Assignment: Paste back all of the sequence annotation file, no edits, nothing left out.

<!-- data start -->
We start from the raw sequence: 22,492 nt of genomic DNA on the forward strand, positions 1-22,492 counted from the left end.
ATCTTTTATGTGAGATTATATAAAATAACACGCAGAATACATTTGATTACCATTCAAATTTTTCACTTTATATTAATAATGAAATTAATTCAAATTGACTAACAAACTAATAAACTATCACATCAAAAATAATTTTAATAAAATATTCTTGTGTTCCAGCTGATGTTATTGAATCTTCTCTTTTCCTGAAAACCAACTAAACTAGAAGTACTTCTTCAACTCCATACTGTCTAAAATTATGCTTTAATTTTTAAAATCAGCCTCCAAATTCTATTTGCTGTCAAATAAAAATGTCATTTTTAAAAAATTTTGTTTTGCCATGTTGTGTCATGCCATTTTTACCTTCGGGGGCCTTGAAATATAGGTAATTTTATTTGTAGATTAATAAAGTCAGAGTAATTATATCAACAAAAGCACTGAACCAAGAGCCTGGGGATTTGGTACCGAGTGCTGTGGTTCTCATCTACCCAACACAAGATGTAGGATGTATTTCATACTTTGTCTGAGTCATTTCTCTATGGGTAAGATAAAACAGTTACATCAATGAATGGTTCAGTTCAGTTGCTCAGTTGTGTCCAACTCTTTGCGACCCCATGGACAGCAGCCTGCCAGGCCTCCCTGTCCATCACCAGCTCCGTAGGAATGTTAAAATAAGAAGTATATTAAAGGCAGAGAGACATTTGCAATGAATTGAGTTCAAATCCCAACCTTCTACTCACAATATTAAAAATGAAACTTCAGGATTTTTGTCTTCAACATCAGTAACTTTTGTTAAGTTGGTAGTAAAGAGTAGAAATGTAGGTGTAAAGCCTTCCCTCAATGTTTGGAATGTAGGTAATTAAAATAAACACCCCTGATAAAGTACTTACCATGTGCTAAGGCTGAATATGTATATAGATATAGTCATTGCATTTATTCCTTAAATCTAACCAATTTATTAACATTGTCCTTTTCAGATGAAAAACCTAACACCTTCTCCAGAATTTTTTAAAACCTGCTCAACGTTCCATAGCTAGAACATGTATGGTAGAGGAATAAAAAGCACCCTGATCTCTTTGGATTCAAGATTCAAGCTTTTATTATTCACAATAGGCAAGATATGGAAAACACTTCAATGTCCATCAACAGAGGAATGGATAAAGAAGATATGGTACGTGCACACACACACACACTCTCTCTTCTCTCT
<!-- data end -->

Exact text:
We start from the raw sequence: 22,492 nt of genomic DNA on the forward strand, positions 1-22,492 counted from the left end.
ATCTTTTATGTGAGATTATATAAAATAACACGCAGAATACATTTGATTACCATTCAAATTTTTCACTTTATATTAATAATGAAATTAATTCAAATTGACTAACAAACTAATAAACTATCACATCAAAAATAATTTTAATAAAATATTCTTGTGTTCCAGCTGATGTTATTGAATCTTCTCTTTTCCTGAAAACCAACTAAACTAGAAGTACTTCTTCAACTCCATACTGTCTAAAATTATGCTTTAATTTTTAAAATCAGCCTCCAAATTCTATTTGCTGTCAAATAAAAATGTCATTTTTAAAAAATTTTGTTTTGCCATGTTGTGTCATGCCATTTTTACCTTCGGGGGCCTTGAAATATAGGTAATTTTATTTGTAGATTAATAAAGTCAGAGTAATTATATCAACAAAAGCACTGAACCAAGAGCCTGGGGATTTGGTACCGAGTGCTGTGGTTCTCATCTACCCAACACAAGATGTAGGATGTATTTCATACTTTGTCTGAGTCATTTCTCTATGGGTAAGATAAAACAGTTACATCAATGAATGGTTCAGTTCAGTTGCTCAGTTGTGTCCAACTCTTTGCGACCCCATGGACAGCAGCCTGCCAGGCCTCCCTGTCCATCACCAGCTCCGTAGGAATGTTAAAATAAGAAGTATATTAAAGGCAGAGAGACATTTGCAATGAATTGAGTTCAAATCCCAACCTTCTACTCACAATATTAAAAATGAAACTTCAGGATTTTTGTCTTCAACATCAGTAACTTTTGTTAAGTTGGTAGTAAAGAGTAGAAATGTAGGTGTAAAGCCTTCCCTCAATGTTTGGAATGTAGGTAATTAAAATAAACACCCCTGATAAAGTACTTACCATGTGCTAAGGCTGAATATGTATATAGATATAGTCATTGCATTTATTCCTTAAATCTAACCAATTTATTAACATTGTCCTTTTCAGATGAAAAACCTAACACCTTCTCCAGAATTTTTTAAAACCTGCTCAACGTTCCATAGCTAGAACATGTATGGTAGAGGAATAAAAAGCACCCTGATCTCTTTGGATTCAAGATTCAAGCTTTTATTATTCACAATAGGCAAGATATGGAAAACACTTCAATGTCCATCAACAGAGGAATGGATAAAGAAGATATGGTACGTGCACACACACACACACTCTCTCTTCTCTCT